Do you know why we do what we do? Why we put in all the hours for rehearsals and making sure that all of our ducks are in their figurative rows. Why we double-check to make sure all of our microphones are battery’d and powered up. Why each of our audio and video recordings have triple redundancy. Why we meticulously pour over every single detail of our services.
It’s because the weekend is the thi
Without the weekend, Sandals Church ceases to exist. Sure, we’ve got great ministries for people to be a part of like Cultivate, The Advance and Community Groups. But without the weekend happening every seven days, people don’t get the opportunity to join our other ministries.
And do you know why the weekends are important? It’s because we have people coming through our doors who are done. Done with life. Done with people. Done with everything. They’ve turned to drugs, to alcohol, to porn, to relationships and couldn’t find what they needed so they figure they’ll give God a shot. People come to this place because they have nowhere else to go and it’s our burden and responsibility to make sure they get a chance to hear the Gospel. It’s our duty to make sure that our services are distraction-free and set up in a way that all of our guests feel welcomed.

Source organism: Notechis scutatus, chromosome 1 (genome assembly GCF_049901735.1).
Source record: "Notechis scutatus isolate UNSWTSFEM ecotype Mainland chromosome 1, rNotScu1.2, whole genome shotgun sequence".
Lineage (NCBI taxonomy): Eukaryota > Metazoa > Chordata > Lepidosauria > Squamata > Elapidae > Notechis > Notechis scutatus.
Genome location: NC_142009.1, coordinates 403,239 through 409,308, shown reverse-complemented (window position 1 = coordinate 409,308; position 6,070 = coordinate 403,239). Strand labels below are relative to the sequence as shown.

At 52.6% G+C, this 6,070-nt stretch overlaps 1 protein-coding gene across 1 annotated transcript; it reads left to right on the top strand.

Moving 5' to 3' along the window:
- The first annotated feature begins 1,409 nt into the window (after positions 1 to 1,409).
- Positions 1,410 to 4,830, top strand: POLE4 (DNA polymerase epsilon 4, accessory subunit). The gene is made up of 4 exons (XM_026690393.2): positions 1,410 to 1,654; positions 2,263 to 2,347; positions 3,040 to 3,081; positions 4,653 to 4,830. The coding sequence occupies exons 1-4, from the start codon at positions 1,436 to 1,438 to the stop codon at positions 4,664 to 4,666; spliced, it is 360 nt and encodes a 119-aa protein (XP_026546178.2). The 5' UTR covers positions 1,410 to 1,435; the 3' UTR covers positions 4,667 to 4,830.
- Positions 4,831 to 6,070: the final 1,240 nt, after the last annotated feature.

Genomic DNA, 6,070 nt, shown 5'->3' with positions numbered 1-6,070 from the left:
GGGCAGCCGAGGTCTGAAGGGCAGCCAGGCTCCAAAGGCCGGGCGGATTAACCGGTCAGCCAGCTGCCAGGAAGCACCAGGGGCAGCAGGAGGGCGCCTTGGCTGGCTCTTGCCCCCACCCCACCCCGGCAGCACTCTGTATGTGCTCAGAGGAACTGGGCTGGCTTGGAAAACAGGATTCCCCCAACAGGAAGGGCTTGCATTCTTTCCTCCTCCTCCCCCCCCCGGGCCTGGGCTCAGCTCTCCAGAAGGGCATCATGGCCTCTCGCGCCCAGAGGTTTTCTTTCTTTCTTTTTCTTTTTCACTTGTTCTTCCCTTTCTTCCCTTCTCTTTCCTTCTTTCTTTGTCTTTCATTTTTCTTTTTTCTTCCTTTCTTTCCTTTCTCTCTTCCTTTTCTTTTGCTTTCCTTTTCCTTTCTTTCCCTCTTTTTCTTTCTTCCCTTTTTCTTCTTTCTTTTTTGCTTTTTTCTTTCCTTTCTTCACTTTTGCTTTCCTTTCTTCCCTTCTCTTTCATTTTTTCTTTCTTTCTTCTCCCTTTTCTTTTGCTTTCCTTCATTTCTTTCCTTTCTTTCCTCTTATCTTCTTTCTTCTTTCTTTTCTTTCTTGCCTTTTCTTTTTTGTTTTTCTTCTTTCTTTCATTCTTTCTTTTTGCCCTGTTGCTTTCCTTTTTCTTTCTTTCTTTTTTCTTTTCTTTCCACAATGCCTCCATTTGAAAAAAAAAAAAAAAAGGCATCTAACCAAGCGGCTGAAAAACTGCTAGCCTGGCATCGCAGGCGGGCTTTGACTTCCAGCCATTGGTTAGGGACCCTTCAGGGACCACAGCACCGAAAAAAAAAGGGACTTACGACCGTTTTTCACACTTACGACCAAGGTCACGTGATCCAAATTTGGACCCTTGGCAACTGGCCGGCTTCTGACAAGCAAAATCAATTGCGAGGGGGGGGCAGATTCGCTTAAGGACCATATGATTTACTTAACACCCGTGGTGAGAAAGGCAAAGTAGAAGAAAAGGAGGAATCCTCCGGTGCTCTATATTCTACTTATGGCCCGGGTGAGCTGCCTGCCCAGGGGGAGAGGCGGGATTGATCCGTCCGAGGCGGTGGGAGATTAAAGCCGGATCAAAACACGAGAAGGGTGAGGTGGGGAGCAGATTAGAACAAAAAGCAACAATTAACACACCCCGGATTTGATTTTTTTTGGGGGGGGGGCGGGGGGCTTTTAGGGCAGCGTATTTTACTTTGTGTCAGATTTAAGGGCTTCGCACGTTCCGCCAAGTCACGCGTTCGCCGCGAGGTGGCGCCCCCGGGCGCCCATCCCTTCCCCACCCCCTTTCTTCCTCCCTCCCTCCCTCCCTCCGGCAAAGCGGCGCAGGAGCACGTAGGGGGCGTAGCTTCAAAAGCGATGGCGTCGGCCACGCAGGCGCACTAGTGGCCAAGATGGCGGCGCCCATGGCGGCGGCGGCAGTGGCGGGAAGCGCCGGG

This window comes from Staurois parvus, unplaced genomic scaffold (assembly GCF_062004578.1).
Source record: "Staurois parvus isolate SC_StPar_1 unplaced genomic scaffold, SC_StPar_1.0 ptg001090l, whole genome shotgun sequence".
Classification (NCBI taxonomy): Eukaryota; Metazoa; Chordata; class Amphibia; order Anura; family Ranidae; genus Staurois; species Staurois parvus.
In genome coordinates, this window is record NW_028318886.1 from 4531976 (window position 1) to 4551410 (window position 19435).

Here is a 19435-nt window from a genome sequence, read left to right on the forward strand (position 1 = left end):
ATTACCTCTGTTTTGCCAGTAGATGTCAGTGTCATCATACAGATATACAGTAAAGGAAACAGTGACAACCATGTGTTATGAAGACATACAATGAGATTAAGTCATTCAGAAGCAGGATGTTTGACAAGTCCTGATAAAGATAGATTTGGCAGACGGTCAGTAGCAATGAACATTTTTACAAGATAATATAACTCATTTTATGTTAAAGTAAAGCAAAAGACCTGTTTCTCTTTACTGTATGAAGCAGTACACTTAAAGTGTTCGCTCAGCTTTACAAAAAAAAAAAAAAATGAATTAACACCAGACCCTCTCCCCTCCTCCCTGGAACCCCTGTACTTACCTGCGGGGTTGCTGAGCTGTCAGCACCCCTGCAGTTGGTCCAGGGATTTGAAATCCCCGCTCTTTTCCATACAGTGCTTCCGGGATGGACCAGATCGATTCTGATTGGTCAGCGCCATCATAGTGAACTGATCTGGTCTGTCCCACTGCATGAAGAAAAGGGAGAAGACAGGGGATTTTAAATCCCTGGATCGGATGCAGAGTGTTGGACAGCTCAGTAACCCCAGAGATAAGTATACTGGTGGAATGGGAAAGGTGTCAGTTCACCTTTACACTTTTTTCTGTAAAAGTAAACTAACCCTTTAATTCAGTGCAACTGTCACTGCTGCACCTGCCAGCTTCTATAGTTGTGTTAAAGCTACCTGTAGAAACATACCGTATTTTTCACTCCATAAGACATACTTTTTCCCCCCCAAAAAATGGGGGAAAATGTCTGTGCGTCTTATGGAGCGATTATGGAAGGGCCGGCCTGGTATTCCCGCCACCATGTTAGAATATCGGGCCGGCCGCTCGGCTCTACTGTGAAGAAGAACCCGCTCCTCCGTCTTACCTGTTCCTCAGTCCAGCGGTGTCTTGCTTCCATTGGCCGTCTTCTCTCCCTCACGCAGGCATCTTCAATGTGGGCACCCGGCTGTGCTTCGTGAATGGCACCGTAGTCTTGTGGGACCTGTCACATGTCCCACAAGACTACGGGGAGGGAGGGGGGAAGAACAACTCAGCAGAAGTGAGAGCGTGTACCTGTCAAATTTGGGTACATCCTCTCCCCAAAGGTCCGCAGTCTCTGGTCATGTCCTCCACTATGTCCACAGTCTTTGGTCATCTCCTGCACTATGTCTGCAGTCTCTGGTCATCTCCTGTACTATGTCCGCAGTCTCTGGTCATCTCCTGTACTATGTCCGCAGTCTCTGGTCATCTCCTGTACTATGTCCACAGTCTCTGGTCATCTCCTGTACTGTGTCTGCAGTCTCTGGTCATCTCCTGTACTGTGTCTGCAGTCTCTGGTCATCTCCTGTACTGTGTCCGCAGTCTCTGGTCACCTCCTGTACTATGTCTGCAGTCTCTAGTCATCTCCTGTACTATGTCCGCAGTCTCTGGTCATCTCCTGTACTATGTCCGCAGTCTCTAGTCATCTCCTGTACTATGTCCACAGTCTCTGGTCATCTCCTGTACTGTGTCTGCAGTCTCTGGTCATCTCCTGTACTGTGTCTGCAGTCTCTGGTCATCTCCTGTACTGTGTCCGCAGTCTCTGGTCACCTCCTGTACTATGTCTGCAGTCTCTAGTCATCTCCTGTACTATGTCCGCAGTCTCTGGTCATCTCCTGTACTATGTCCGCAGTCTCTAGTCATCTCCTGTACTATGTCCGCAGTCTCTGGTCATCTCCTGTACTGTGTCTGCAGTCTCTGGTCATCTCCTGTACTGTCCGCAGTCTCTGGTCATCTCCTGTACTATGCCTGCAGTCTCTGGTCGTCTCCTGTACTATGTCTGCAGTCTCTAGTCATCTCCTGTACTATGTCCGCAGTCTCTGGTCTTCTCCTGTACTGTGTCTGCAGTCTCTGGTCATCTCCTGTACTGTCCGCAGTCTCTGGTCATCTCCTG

We should not be the reason people don’t want to come to Sandals!
Let that sink in. Are we the reason people don’t want to come to Sandals Church? If we are, that should haunt us. We shouldn’t be able to sleep at night thinking that someone didn’t hear the Gospel because of us.
Now let me go back and qualify that statement: If we’ve done our homework and our due-diligence and we’ve taken into account all of the variables that affect our service and have addressed the volume of the mix and the level of the house lights and the temperature of the room and are intentional in creating an environment that people feel welcomed in and they still don’t want to be here, that’s on them. But, if someone doesn’t come back because we haven’t done all these things, that’s on us.
Are you intentional about your audio mix? Are the lyrics shown on screen with enough time for people to follow (notice I said, follow; you should be leading the congregation!) Do the lighting effects support the music or do they steal the focus? Are camera shots in focus and framed properly? Does the video tell a cohesive story? These are all things that can make or break someone’s experience here at Sandals.
What I’m asking all of our teams to do is to look at our service through the eyes of a first-time guest. Put yourself in their shoes with all of their burdens and garbage they’re carrying in with them. Filter your experience by how they would experience our service. Do we do all we can to serve them? Can we do better?
My reset button has been pressed. I’ve refocused onto what’s important. No more phoning it in. The weekend is the thing.
Love you all,